It may come as a surprise to some that the tiny and oil-rich United Arab Emirates has attracted eleven American universities and seven European ones to its desert land, while at the same time building and planning seven of its own.
One of its Emirates, Dubai, has bought its way into every luxury market, from racing –horses, cars, sailboats–, to beachfront property –Palm Island, The World Islands, etc. The UAE also competes in tourism, transshipment of goods by sea and now, of course, higher education. If you are an American university of some prestige, it is very tempting to open a campus in Dubai; the land is almost free, financial incentives are generously offered by the governments as well as all those who may benefit from your being there and yes, it can all happen in English, the only language most American academics speak. But is it sustainable?
Like the expensive real estate, which has been built and remains vacant and this year nearly brought Dubai World into bankruptcy, Dubai has produced far too large a supply for the occurring demand in almost every area. In Higher Education, the numerous foreign campuses, those which are there now and those that are coming soon, are not all likely to enroll enough students to make them break even.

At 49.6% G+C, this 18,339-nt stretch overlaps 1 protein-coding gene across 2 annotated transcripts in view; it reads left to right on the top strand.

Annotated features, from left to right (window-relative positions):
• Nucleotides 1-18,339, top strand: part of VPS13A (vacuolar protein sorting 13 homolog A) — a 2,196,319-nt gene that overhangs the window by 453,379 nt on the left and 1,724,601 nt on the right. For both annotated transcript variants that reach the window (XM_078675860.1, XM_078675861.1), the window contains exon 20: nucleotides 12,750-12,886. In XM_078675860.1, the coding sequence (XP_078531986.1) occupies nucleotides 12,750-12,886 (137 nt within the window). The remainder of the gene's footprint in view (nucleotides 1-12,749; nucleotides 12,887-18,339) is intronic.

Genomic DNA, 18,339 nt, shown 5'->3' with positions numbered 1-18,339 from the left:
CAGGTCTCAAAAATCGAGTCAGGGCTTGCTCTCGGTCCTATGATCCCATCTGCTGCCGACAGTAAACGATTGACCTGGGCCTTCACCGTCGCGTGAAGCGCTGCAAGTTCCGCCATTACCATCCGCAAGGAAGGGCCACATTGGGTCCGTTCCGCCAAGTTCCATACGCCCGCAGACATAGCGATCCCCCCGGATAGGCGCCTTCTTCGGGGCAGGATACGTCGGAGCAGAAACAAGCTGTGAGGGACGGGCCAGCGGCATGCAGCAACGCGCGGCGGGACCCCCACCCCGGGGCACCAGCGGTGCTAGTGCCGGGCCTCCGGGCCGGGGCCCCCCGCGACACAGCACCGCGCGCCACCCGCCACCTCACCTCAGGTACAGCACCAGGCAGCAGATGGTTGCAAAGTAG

Operating a university in the UAE is very expensive. First you need Western faculty. That’s what the student is paying for, British, American, Canadian or Australian faculty. The costs of maintaining an expatriate faculty member in the UAE will have to include free housing, richer benefits such as trips back home every year, the cost of educating dependents and the premium salary one must pay in order to entice the best and most senior faculty to relocate there and this would bring faculty costs to 300% above that of the American counterpart. You must also consider that trips to conferences, lab workers and other academic expenses will double. So in order to keep a campus going you need to charge a much higher tuition to cover the much higher costs and a critical mass of students –estimated at about 2.500 at the undergraduate level and 500 at the graduate level–, before you can break even. Most foreign universities there have fewer than 300 students now.
In relative terms, the UAE plans to have more universities and research centers in their soil than the Boston Bay Area with its 50 campuses. That’s the idea behind the national investment, to create a critical mass of scholars, researchers and students that would propel the UAE economy for years to come. That is great for the UAE but no so great for the institution of higher education that ventures there.
The United States is the world’s leading exporter of education but it does so by attracting students to the U.S. campuses, it rarely ventures abroad successfully. A presence in the UAE maybe be prestigious back home, but not for long, as the issues and costs multiply.
One way to enter this market is with a very good distance-learning program for lower division students coupled with an upper division program on the U.S. campus, which would result in an American degree. This will effectively lower the cost of operating a campus. But you must also keep in mind that Arab students are not at all like American students, so a very extensive program of academic support would have to be built which would prepare, support and mentor students through a successful transition to the U.S. campus.
More next week…